Posted by: meikah | 27 December 2009 | 8:27 pm
Lora Bentley of IT Business Edge interviews Teresa Bockwoldt, CEO and co-founder of Sarbanes-Oxley and SAS compliance solutions provider Vibato, and finds out how the company and its Vibatoâ€™s â€œSOX Compliance Made Simpleâ€ methodology came to be.
We did it using Six Sigma methodologies in terms of providing consistencies and efficiencies and putting in a structure that would work rather than just trying to throw something at this requirement. A lot of people try to put a band-aid on it, and then when theyâ€™ve got more time, they try to start looking at it, and they say, â€œWhat can we do to rationalize this and not just make it something we throw money at?â€ Thatâ€™s what we did in Year 2.Â
Filed under: Quality, Sarbanes-Oxley, Sarbox Compliance, Six Sigma
Posted by: meikah | 20 August 2009 | 8:35 pm
According to Wikipedia:
The Sarbanes-Oxley Act of 2002, also known as the Public Company Accounting Reform and Investor Protection Act of 2002 and commonly called Sarbanes-Oxley, Sarbox or SOX, is a United States federal law enacted on July 30, 2002. The legislation set new or enhanced standards for all U.S. public company boards, management and public accounting firms. The act contains 11 titles, or sections, ranging from additional corporate board responsibilities to criminal penalties, and requires the Securities and Exchange Commission (SEC) to implement rulings on requirements to comply with the new law.
An article on iSixSigma narrates a story about a SOX-compliant company that one day finds out that its financial records are all messed up. What got the company panicky was that the mess could have the company end up in jail.
What saves the company is the Lean Six Sigma and the quick action from Six Sigma Black Belts. After the mess has been resolved, these are what the company learned:
- Sarbanes-Oxley requires companies to accurately control their financial reporting and holds executive management responsible for these controls.
- Financial processes are just that â€“ processes. They can be improved using Lean Six Sigma, just like any other process. Statistical process control charts are especially effective ways of monitoring the performance processes, including those in finance.
- Segmenting inputs to financial measures is often helpful in identifying the key suspects in performance variation.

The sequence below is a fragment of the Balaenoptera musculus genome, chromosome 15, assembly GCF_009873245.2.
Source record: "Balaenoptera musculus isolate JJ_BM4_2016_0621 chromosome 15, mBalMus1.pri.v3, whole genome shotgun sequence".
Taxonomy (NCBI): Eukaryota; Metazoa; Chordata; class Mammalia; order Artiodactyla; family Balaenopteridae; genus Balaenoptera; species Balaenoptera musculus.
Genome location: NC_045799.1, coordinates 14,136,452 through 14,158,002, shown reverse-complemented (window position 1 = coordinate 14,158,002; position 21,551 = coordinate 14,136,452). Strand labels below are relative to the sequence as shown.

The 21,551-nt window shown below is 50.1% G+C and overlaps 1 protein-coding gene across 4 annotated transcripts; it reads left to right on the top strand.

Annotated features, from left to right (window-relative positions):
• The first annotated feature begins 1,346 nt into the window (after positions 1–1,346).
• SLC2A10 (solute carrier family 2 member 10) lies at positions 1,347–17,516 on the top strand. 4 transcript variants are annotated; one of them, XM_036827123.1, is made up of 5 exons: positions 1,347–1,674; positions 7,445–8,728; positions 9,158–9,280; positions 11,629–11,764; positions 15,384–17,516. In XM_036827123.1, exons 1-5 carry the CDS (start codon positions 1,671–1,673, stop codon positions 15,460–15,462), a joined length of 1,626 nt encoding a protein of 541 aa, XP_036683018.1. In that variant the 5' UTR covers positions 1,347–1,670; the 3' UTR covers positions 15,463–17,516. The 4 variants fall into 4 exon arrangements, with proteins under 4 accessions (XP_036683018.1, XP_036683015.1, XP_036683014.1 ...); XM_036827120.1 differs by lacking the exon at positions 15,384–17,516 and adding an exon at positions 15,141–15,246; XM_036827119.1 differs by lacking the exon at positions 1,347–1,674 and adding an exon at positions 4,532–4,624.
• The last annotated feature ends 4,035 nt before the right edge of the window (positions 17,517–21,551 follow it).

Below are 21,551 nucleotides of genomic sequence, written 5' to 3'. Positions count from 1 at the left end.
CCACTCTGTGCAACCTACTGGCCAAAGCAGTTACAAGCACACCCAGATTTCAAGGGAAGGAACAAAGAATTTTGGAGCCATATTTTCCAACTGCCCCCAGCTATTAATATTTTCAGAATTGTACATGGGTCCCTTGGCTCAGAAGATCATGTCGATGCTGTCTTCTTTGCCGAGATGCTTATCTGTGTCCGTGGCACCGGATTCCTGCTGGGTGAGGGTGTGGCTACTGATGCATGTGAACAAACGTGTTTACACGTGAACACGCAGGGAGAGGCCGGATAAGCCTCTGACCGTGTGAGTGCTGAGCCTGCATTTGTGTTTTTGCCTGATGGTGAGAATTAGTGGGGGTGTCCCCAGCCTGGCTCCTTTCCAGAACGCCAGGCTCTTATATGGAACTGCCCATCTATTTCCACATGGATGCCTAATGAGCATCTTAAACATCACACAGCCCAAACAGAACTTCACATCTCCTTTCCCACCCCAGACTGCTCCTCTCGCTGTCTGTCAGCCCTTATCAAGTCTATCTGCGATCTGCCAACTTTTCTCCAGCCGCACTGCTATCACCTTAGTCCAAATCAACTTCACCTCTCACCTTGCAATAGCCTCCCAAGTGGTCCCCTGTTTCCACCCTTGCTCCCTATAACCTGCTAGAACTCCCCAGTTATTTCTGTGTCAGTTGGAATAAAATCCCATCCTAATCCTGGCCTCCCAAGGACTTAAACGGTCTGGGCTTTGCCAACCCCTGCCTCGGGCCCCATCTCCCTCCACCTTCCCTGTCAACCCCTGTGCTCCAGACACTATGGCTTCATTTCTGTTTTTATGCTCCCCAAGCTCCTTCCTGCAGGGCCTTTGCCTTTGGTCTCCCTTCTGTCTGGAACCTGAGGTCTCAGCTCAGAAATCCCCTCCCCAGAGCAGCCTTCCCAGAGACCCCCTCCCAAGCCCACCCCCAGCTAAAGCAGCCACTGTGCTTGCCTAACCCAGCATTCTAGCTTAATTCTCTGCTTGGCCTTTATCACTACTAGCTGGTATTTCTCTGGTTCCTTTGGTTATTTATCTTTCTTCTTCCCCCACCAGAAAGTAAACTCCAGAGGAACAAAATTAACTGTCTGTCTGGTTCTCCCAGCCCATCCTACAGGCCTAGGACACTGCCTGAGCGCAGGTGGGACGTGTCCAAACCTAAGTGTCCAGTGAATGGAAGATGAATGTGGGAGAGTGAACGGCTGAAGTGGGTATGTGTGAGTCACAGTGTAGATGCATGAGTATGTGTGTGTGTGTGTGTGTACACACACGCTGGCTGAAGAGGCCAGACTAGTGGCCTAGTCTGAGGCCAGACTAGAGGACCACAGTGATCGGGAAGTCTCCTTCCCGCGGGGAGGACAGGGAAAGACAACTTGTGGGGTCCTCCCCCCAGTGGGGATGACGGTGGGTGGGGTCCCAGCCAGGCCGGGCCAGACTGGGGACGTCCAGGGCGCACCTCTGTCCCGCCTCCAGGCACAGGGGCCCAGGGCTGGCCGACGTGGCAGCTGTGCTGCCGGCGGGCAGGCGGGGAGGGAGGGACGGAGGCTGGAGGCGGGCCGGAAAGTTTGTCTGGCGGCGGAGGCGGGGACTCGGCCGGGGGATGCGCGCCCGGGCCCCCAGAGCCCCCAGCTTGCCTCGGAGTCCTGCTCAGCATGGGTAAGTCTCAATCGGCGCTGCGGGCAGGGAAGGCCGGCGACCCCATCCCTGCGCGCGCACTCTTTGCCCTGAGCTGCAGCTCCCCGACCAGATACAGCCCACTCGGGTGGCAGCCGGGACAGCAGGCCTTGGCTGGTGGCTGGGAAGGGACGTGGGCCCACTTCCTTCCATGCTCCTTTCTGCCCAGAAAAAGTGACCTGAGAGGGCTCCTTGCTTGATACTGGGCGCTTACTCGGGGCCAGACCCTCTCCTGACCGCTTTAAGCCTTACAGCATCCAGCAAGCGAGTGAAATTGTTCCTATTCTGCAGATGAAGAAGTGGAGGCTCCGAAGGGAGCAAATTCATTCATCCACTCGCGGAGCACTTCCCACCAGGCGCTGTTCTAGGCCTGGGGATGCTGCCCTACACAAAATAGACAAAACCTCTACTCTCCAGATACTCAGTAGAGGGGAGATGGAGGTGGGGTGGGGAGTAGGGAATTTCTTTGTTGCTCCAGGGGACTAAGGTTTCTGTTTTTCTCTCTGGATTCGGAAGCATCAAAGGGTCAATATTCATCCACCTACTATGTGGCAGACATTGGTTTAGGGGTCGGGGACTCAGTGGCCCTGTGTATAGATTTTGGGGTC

- Some financial measures (like variances and controls) sound like statistical terms though they are completely different. Operational definitions are needed to prevent confusion.
Filed under: Lean Six Sigma, Sarbanes-Oxley, Six Sigma, Six Sigma Organizations
Posted by: meikah | 30 June 2008 | 9:20 pm
Six Sigma is about process improvement, while Sarbanes-Oxley or SOX is about compliance. If the two shall meet, then the organization will be doubly benefitted. If you may recall a SOX compliance was brought about after major and accounting scandals like Enron shocked the public.
I believe compliance is part of process improvement, thus all the activities related to compliance will bring about improvement and enhance sustainability of operations.
An article on CIO Today, presents a good discussion on how Six Sigma and Sarbanes-Oxley can complement each other.
There are striking similarities between Six Sigma’s proven process improvement methodology, DMAIC (define, measure, analyze, improve and control), and compliance activities such as controls documentation, testing and remediation. Both require definition of objectives, measurement of performance, remediation of weaknesses and continual monitoring. Companies that have already performed documentation and testing activities for compliance are in an excellent position to identify process improvement opportunities.
In the billing process, for instance, a key objective is to accurately invoice customers. By documenting and testing the billing process, companies can identify key performance indicators to measure the health of their billing process. An analysis of billing errors can streamline the process.